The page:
Can anyone identify this stone?

We are miners-cutters-manufactureers of peruvian gemstones for 25
years from our facility in Lima Peru i. e. blue opal, pink opal,
azurite malachite, chrysocolla, ortiz rhdocrosite, blue aragonite
looking like larimar, turquoise bleu and windex blue ammazonite,
opaline), black jadeite and with pyrite, ortiz (translucent)
rhodocrosite, pink banded rhodocrosite, lime green serpentine,
angelite and much more. Having lectures and presented and as
consultant to GIA and others onecan tell blue opal by weight or
density and cleavage of the opal. In addition, one should use acetone
to tell if its dyed opal from India, China, Bangkok, Hong Kong, etc
or dyed brazilian agate, or another dyed stone and also if victoria
stone synthetic. Density tests and hardness tests, etc can
differentiate it from dichoric glass with slag used to imitate
imitate blue opal. Further blue opal or chrysopal as when we sold it
to Germany in the 1980s through 1990’swill have a blue-green flame
when crushed and burned meaning it is colored by copper / copper
minerals. You may contact us at [@Lee_Horowitz] or also
see our lecture/presenation on the netwith Washington DC GIA and
others under “Gemstones of Peru” Lee Horowitz Also see Rapaport
Daimond magazine June/July 2015 on peruvian blue opal with Sheryl
Jones or also with us in the 2002 Journal of Gemology June/July on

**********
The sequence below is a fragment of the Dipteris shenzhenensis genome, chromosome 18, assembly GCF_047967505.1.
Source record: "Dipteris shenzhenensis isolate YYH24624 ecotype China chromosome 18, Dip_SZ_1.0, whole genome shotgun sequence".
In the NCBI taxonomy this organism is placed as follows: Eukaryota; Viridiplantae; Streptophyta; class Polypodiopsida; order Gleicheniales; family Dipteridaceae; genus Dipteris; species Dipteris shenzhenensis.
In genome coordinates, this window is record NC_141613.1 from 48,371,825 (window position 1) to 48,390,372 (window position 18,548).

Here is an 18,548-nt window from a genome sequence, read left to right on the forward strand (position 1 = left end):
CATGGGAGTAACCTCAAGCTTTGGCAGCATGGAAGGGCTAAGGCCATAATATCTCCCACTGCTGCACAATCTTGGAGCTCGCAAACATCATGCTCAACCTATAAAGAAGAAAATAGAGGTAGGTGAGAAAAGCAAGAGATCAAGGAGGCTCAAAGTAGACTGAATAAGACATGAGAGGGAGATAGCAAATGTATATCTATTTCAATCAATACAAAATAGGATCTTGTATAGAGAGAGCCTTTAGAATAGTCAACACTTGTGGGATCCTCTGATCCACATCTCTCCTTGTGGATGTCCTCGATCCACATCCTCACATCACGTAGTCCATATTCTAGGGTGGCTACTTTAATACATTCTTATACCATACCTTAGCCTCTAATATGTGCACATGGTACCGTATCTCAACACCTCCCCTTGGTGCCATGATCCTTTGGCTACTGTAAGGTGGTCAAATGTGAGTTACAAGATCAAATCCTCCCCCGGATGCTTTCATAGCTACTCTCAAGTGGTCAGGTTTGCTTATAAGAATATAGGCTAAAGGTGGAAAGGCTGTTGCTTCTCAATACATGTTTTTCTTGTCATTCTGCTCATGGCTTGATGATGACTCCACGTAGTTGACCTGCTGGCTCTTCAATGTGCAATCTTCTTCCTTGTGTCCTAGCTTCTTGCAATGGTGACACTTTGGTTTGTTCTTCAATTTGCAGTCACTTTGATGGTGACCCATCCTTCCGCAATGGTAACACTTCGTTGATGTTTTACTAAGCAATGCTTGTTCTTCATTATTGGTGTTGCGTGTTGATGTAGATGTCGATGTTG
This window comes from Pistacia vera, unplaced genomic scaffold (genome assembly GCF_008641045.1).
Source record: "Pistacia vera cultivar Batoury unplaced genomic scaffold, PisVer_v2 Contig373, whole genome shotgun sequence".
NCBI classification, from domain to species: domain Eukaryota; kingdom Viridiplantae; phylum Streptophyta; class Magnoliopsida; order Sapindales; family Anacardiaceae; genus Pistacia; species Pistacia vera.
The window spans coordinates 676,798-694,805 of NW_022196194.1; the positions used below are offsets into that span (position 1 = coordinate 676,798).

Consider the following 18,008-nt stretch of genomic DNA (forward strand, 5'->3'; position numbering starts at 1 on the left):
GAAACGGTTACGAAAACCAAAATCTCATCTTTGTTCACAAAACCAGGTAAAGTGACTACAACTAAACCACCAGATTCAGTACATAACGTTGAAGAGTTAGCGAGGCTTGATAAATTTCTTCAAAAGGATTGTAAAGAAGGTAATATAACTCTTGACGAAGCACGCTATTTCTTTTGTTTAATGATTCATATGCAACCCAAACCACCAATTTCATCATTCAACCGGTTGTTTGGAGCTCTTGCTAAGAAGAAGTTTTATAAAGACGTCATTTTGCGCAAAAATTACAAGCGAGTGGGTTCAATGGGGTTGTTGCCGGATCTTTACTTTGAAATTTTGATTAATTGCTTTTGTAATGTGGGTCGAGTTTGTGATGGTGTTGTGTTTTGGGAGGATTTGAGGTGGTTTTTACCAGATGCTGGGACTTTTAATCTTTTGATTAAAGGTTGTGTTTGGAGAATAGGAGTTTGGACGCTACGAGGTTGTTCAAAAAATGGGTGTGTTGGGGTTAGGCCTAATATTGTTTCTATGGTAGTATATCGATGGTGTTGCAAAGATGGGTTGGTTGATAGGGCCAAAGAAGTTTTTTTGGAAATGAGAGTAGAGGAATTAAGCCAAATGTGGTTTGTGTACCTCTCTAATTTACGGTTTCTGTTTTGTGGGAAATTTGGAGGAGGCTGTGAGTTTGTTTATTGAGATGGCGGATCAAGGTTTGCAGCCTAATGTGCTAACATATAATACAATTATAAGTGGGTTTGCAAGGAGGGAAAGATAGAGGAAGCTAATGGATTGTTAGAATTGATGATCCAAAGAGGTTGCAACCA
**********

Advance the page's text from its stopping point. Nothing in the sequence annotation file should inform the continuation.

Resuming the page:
"Gemstones of Peru"

Lee Horowitz

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I just wanted to add that I did some fancy Goggle searching and found reconstituted howlite mentioned a few times in connection with the image. I see a few of the replies have mentioned this material as well.

I used this Google image search to find the connections.

My first thought was it reminded me of something that we have only a few pieces of and haven’t seen in years but it reminds me of old boulder opal or yahweh nuts, especially since the matrix is a brown not grey/black color.

@Sara_Lugo_Golden, according to

Its multicolored howlite stones

that is very interesting - they look good

The description includes the word “resin”. My guess is that most of these “stones” are a mix of resin and color to resemble howlite’s grain structure. Commonly used for turquoise and a patented process.

Karen Christians
Artisans Asylum
10 Tyler St.
Somerville, MA 02143